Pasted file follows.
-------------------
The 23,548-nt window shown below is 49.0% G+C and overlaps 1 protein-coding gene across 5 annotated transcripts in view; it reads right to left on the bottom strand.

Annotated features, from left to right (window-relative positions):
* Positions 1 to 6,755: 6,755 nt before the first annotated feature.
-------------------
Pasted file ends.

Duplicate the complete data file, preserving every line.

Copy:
The 23,548-nt window shown below is 49.0% G+C and overlaps 1 protein-coding gene across 5 annotated transcripts in view; it reads right to left on the bottom strand.

Annotated features, from left to right (window-relative positions):
* Positions 1 to 6,755: 6,755 nt before the first annotated feature.